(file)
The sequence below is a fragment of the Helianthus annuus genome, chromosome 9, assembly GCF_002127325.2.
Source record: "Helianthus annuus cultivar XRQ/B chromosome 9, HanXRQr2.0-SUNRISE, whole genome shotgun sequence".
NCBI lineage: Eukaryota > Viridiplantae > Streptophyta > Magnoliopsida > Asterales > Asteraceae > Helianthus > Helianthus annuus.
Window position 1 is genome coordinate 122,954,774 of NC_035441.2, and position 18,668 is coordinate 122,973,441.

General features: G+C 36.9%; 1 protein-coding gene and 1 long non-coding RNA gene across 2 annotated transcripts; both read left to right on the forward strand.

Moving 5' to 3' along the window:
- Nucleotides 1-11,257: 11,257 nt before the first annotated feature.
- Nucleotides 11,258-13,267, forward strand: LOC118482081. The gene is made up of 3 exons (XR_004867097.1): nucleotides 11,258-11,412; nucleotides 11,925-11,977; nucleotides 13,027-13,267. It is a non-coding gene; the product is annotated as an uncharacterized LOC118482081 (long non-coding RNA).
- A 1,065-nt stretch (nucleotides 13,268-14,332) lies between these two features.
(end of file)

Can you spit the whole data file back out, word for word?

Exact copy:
The sequence below is a fragment of the Helianthus annuus genome, chromosome 9, assembly GCF_002127325.2.
Source record: "Helianthus annuus cultivar XRQ/B chromosome 9, HanXRQr2.0-SUNRISE, whole genome shotgun sequence".
NCBI lineage: Eukaryota > Viridiplantae > Streptophyta > Magnoliopsida > Asterales > Asteraceae > Helianthus > Helianthus annuus.
Window position 1 is genome coordinate 122,954,774 of NC_035441.2, and position 18,668 is coordinate 122,973,441.

General features: G+C 36.9%; 1 protein-coding gene and 1 long non-coding RNA gene across 2 annotated transcripts; both read left to right on the forward strand.

Moving 5' to 3' along the window:
- Nucleotides 1-11,257: 11,257 nt before the first annotated feature.
- Nucleotides 11,258-13,267, forward strand: LOC118482081. The gene is made up of 3 exons (XR_004867097.1): nucleotides 11,258-11,412; nucleotides 11,925-11,977; nucleotides 13,027-13,267. It is a non-coding gene; the product is annotated as an uncharacterized LOC118482081 (long non-coding RNA).
- A 1,065-nt stretch (nucleotides 13,268-14,332) lies between these two features.